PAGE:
If anything, we are actually being asked to slow down dairy production, not increase it. There are almost zero milk co-operatives taking on new dairy farms. If we truly need to increase milk production domestically, there are major infrastructure changes that must be in place if it will have any impact on feeding the global population. I heard a very true statement recently: starvation in this world is really not a food problem, it's a distribution problem. I wonder if perhaps it's really about leadership.

Chad    
PA  |  January, 09, 2013 at 08:41 AM

Scientists are working toward producing meat on a petri dish using muscle stem cells (exercise and all), and Cargill already has a "casein replacement" product. Lab produced food will be more "environmentally friendly", produce less "greenhouse gas", will be "safer" (i.e. no e-coli from manure), and be viewed as more "humane". If we're not careful about how we frame this problem, we will justify ourselves out of existence. We should focus on the food security our dispersed food production system provides in contrast to centralized food production, and we should stop parroting the "our farmers can't feed the world" line.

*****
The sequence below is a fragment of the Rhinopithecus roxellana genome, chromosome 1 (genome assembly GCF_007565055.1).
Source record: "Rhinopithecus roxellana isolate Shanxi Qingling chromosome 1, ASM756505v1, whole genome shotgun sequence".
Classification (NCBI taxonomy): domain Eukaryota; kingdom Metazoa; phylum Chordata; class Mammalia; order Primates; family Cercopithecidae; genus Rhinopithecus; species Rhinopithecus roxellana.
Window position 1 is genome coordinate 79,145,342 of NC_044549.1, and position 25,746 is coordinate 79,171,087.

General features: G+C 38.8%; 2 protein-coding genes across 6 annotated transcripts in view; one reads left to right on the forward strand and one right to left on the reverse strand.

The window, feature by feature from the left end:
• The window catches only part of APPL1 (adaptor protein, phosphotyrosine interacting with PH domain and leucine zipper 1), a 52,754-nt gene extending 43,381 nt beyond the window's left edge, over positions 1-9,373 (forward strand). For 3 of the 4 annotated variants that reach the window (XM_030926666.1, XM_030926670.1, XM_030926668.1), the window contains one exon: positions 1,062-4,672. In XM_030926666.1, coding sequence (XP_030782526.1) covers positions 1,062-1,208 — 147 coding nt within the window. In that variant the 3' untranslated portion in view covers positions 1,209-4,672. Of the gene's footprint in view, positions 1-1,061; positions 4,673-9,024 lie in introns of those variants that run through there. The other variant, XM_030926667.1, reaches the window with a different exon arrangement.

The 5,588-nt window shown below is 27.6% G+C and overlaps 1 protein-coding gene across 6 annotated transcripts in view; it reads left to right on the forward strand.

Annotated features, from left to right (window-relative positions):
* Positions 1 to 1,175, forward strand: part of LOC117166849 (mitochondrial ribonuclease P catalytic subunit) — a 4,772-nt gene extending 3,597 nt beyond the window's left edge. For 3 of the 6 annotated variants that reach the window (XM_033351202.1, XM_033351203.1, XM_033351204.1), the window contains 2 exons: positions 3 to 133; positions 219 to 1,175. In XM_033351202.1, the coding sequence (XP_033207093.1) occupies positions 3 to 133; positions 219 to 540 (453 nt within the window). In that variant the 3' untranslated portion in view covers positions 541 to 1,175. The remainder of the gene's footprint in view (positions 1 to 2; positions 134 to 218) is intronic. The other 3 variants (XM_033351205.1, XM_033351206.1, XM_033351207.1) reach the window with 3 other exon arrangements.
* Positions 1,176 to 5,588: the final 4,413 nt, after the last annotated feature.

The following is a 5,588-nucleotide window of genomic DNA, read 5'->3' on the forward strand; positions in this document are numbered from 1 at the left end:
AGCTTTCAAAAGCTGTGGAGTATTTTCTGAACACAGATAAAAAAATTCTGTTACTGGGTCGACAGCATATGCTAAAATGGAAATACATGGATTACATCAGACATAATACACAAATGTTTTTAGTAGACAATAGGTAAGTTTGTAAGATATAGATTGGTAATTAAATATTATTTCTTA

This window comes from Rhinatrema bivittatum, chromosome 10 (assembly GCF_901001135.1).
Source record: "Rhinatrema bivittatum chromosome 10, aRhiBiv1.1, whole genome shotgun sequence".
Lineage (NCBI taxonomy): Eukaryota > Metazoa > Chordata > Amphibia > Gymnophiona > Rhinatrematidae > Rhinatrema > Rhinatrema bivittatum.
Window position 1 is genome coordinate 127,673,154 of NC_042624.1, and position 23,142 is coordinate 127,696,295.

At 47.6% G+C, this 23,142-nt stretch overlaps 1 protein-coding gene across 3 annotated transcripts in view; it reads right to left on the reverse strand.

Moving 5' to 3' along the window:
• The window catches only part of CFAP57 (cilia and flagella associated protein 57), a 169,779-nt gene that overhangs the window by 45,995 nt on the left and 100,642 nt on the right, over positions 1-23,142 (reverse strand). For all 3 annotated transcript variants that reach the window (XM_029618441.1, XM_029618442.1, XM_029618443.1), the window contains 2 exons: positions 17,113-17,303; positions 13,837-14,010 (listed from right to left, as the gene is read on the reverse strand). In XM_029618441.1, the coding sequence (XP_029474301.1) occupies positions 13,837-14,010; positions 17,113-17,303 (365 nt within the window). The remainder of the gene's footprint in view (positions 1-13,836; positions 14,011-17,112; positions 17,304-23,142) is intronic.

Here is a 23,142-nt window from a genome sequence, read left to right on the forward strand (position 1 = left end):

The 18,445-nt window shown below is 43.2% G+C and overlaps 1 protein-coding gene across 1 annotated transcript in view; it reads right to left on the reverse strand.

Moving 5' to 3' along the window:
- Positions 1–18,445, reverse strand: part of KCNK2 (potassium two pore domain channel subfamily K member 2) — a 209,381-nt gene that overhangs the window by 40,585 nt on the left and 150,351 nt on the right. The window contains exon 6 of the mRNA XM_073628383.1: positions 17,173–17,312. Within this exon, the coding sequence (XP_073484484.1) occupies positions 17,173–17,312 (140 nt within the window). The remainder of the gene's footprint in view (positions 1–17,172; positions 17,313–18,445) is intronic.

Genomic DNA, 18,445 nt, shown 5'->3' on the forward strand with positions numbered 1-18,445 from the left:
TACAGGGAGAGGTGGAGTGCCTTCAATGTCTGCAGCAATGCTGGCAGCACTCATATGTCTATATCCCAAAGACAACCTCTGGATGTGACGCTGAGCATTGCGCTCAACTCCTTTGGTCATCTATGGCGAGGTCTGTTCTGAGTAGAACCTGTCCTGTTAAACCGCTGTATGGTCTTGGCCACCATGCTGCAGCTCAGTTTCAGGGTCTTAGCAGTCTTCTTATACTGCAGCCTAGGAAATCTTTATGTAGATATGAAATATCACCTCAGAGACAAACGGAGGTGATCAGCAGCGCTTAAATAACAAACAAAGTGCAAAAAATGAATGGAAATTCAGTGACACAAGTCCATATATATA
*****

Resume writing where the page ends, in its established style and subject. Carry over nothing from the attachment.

Ken    
Batavia, NY  |  January, 09, 2013 at 10:09 AM

Why do I care if we can feed the world? Why can't people of other countries feed themselves? That should be the question. It is bad enough that so many people in the USA can not feed themselves and are on food stamps.

anonymous    
January, 09, 2013 at 10:17 AM

We cannot feed 6 never mind 9. Those numbers are unsustainable anyway. fuggetaboutit

    
January, 09, 2013 at 10:19 AM